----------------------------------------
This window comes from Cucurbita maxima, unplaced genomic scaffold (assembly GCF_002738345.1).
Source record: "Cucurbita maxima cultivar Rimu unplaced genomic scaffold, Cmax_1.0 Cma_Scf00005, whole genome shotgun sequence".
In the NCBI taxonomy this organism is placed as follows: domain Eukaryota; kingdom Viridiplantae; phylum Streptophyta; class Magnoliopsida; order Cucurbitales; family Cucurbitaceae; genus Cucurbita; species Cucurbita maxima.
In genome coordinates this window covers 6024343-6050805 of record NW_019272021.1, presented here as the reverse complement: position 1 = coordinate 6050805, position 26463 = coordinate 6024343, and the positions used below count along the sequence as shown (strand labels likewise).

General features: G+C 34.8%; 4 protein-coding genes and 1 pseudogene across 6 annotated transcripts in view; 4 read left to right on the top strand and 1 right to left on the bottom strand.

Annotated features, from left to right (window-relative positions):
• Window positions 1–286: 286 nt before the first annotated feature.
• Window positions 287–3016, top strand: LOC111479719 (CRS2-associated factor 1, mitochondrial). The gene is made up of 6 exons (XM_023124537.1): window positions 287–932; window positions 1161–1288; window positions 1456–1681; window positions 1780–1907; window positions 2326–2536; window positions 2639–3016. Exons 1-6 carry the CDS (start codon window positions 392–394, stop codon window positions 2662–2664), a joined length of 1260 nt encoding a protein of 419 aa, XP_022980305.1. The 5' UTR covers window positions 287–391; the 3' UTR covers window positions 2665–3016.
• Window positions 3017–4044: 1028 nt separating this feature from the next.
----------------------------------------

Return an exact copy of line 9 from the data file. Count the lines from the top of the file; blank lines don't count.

• Window positions 3017–4044: 1028 nt separating this feature from the next.